He's a 49-year-old dad who drives a Ford, lives in a modest two-story house and spent Wednesday morning emptying his dishwasher and taking out the trash.
But by the afternoon, Pocket resident Dr. Michael Newdow was at the center of a storm of controversy over God, the classroom and American values.
"I was stupid," said Newdow, barefoot and dressed in denim shorts and a T-shirt as a small army of reporters set up shop in his kitchen. "I knew there would be controversy throughout the country. I just never thought it would revolve around me."
Newdow, a soft-spoken emergency-room physician who got a law degree from the University of Michigan in 1988, said he learned shortly before noon Wednesday that the 9th U.S. Circuit Court of Appeals had agreed with him that reciting the Pledge of Allegiance in school was unconstitutional when containing the words "under God."
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Two hours later he was fielding phone calls from CBS News headquarters in New York and making commitments to be awake by 4 a.m. this morning for interviews with Katie Couric.
Sitting in a white plastic chair in his back yard, Newdow said he's already been peppered with threats but is resolved to keep up the fight on his own.
"I've done OK this far," he said.
Newdow said he does not believe in God but he believes very strongly in the U.S. Constitution. Contrary to the First Amendment, he said, God and religion are ingrained in American government.
His goal is to scrub them away.
"My main concern is that government is throwing religion at the kids," said Newdow, who filed his suit on behalf of his daughter, who is now 8 years old. He refused to discuss his daughter and her reaction to the case Wednesday, saying only that she is away from home and safe.
He said his one-man crusade to toss the pledge from the classroom began in 1997 in a Chicago market where he was waiting in line to buy soap.
"I remember it very clearly," Newdow, who was visiting friends at the time. "I was looking at the change in my hand and I saw that every coin said, 'In God We Trust.' I decided I was going to try to change that."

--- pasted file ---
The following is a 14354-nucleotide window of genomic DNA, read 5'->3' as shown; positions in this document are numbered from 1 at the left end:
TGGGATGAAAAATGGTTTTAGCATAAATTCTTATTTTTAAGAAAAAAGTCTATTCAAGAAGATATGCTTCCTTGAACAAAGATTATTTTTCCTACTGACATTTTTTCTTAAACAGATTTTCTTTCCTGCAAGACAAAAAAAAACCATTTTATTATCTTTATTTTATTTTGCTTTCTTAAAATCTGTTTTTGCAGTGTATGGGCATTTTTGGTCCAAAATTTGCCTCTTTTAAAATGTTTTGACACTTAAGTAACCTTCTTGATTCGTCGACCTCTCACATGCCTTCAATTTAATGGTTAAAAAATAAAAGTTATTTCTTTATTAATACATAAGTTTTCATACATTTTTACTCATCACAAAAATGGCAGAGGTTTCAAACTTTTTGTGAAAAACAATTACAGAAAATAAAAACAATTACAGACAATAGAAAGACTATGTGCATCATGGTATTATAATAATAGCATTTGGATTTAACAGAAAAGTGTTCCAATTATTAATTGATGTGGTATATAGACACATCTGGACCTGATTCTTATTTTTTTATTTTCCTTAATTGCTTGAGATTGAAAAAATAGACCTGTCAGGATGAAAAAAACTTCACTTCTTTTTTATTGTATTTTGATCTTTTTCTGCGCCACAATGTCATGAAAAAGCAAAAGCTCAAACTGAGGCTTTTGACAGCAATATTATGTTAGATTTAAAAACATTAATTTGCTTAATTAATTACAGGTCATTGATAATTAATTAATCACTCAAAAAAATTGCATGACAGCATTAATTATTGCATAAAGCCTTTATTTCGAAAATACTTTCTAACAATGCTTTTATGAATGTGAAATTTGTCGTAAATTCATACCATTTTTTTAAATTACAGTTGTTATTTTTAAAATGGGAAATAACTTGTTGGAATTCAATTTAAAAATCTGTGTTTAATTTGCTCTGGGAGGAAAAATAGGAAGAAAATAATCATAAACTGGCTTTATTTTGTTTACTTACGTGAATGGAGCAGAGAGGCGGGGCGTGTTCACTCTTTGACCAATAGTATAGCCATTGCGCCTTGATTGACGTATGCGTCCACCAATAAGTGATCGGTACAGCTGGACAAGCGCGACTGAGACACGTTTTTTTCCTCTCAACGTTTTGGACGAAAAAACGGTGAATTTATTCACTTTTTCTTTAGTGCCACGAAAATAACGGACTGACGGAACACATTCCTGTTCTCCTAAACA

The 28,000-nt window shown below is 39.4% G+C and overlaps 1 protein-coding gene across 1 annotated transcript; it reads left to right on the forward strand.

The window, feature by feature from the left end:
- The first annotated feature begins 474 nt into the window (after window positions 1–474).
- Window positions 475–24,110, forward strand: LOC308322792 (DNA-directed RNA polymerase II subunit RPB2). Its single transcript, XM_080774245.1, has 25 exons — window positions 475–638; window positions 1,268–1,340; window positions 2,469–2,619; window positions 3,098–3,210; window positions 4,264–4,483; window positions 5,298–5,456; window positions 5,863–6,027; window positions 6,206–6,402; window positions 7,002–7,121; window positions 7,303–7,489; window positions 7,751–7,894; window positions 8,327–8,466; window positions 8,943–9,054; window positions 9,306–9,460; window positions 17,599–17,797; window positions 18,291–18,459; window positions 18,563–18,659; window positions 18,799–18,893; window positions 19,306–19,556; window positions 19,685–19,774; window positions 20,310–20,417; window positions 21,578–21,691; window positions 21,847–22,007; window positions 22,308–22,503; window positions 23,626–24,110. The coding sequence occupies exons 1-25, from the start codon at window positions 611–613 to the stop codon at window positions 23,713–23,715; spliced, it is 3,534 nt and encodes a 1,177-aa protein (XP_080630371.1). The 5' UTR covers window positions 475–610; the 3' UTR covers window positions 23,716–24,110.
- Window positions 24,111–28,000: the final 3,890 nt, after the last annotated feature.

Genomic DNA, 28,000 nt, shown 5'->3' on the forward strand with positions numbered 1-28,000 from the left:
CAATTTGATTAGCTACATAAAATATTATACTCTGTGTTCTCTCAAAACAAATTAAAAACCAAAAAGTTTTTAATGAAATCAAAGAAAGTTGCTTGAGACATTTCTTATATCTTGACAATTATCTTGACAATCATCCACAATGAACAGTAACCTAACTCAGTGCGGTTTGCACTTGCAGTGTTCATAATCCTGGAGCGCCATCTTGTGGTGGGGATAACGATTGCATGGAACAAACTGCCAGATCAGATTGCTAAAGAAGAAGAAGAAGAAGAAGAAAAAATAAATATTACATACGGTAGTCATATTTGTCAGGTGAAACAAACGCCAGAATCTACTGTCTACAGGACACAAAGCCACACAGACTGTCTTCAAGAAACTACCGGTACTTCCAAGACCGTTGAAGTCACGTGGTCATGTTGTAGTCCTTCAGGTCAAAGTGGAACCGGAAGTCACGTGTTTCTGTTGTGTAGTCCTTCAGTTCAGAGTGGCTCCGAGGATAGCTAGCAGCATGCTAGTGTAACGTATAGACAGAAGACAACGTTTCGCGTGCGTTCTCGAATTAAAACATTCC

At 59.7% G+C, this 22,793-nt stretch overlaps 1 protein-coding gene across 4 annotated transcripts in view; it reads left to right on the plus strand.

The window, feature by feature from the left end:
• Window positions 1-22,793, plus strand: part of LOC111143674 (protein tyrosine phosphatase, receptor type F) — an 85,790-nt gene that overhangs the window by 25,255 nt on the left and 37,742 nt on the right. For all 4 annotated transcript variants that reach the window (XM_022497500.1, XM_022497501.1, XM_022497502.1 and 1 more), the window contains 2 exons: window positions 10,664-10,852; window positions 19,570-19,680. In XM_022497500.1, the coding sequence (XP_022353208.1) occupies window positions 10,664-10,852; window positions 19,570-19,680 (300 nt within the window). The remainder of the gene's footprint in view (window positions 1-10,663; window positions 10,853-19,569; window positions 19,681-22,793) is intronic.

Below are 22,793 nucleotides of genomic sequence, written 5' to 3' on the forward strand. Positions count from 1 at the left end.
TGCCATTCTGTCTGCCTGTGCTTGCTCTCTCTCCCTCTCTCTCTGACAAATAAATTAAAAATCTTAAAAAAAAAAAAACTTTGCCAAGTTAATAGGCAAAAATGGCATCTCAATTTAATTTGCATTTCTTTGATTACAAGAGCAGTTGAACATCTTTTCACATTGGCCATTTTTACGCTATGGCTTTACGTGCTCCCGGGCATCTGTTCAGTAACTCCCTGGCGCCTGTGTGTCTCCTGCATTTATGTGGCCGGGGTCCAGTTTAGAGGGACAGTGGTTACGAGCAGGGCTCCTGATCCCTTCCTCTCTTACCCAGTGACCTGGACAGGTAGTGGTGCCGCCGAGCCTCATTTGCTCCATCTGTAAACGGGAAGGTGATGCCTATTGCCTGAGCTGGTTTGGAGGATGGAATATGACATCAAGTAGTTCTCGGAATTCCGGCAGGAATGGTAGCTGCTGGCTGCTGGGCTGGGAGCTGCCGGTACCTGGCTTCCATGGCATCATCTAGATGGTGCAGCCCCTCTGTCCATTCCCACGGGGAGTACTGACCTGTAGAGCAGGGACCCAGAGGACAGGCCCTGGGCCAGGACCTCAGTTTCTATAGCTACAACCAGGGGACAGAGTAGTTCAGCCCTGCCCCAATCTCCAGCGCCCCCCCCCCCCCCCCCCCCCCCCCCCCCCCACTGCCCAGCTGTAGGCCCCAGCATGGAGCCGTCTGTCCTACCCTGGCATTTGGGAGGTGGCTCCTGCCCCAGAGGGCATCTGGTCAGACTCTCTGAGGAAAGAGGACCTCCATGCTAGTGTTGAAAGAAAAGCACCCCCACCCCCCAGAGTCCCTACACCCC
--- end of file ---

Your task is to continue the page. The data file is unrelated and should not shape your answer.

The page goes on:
Newdow was living in Florida at the time and his original lawsuit, filed in Broward County in 1998, was an effort to remove references to God on U.S. currency. He later amended the suit to tackle the pledge issue, arguing that "under God" -- which Congress added to the pledge in 1954 -- should be taken out.
Newdow moved to the Sacramento area later that year and filed a similar suit against the Elk Grove Unified School District where his daughter, who recently completed second grade, was enrolled.
He lost the case, which the federal appeals court has now remanded for trial.
A member of Washington, D.C.-based Americans United for Separation of Church and State, Newdow said he's been an atheist for as long as he remembers.
Growing up, his father didn't believe in God. His mother did, but religion was never a big part of his life.
"I don't believe in things I can't see," he said. "I don't believe in Santa Claus either."
He said he usually keeps his views on God and religion to himself. When he has shared his beliefs, he said, they've often led to arguments and outrage.
Once on a plane trip, Newdow started chatting with the woman seated next to him. The conversation had been amiable for 30 minutes, he said, when he mentioned he was an atheist.
"She literally got up and walked to another part of the plane," he said. "I couldn't believe it."
Following Wednesday's court ruling, Newdow won't have far to look for similar reactions.
"I feel sorry for his daughter, actually," said Marta Carrera, who lives two houses down from Newdow and who tells her children to avoid their neighbor. "He's doing her a disservice, in my opinion."
Carrera, who has a 17-year-old daughter in Catholic school and a 6-year-old son in public school, said that faith in American society -- including the classroom -- is needed more than ever following Sept. 11.
"Especially now, we need our children to believe in God and believe in our government," she said. "If we don't have our faith, what do we have?"
Newdow said he expects that many people will call his campaign un-American.
"I try to explain to them that it's very American," he said. "This is what the founders of this country wanted. It's the way it should be."
The Bee's Matthew Barrows can be reached at (916) 321-1008 or firstname.lastname@example.org .